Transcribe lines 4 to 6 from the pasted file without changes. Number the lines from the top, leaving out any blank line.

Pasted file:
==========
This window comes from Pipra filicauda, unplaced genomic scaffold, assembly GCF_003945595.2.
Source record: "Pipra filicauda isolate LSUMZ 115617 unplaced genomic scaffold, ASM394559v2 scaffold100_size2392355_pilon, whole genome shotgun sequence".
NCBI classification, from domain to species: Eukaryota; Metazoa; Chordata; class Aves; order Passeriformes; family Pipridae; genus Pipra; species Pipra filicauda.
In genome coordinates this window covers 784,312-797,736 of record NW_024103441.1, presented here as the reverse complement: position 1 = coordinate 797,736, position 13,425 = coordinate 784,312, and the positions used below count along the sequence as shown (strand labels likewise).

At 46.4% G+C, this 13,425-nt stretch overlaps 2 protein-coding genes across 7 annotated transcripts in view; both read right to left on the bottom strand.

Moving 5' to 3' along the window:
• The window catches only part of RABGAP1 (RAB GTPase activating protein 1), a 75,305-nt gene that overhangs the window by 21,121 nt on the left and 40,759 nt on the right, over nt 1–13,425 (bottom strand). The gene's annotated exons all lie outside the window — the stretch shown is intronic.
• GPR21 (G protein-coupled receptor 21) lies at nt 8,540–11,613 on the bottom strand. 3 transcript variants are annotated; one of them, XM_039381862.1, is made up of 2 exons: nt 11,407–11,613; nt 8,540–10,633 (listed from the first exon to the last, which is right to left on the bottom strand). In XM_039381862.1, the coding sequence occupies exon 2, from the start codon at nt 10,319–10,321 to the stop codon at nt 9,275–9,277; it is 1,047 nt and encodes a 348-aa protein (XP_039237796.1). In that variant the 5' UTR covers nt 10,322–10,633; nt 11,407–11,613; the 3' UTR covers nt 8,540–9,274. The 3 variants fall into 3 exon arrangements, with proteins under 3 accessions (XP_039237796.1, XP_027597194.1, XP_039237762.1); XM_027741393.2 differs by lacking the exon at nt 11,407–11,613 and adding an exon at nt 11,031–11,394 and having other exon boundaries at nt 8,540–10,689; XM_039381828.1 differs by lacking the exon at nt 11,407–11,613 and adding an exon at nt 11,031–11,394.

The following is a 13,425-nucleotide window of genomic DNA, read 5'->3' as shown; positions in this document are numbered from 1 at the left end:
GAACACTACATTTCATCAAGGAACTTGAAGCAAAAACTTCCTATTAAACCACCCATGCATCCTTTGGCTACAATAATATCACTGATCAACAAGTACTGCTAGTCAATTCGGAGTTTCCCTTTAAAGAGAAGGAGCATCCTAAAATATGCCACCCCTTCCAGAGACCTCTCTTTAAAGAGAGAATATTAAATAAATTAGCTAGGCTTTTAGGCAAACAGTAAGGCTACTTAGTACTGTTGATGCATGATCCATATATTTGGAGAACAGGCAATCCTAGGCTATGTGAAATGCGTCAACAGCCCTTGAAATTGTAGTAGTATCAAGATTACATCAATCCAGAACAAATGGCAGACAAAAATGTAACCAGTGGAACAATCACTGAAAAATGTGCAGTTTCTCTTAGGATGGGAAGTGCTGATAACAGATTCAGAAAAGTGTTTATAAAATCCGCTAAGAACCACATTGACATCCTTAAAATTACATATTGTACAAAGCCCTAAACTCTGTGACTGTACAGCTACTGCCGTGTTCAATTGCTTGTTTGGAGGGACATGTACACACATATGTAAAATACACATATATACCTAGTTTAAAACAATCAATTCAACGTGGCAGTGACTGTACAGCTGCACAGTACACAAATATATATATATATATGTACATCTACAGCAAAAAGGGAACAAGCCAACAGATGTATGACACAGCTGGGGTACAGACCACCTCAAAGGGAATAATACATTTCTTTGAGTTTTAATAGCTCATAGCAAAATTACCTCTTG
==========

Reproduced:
In genome coordinates this window covers 784,312-797,736 of record NW_024103441.1, presented here as the reverse complement: position 1 = coordinate 797,736, position 13,425 = coordinate 784,312, and the positions used below count along the sequence as shown (strand labels likewise).

At 46.4% G+C, this 13,425-nt stretch overlaps 2 protein-coding genes across 7 annotated transcripts in view; both read right to left on the bottom strand.

Moving 5' to 3' along the window: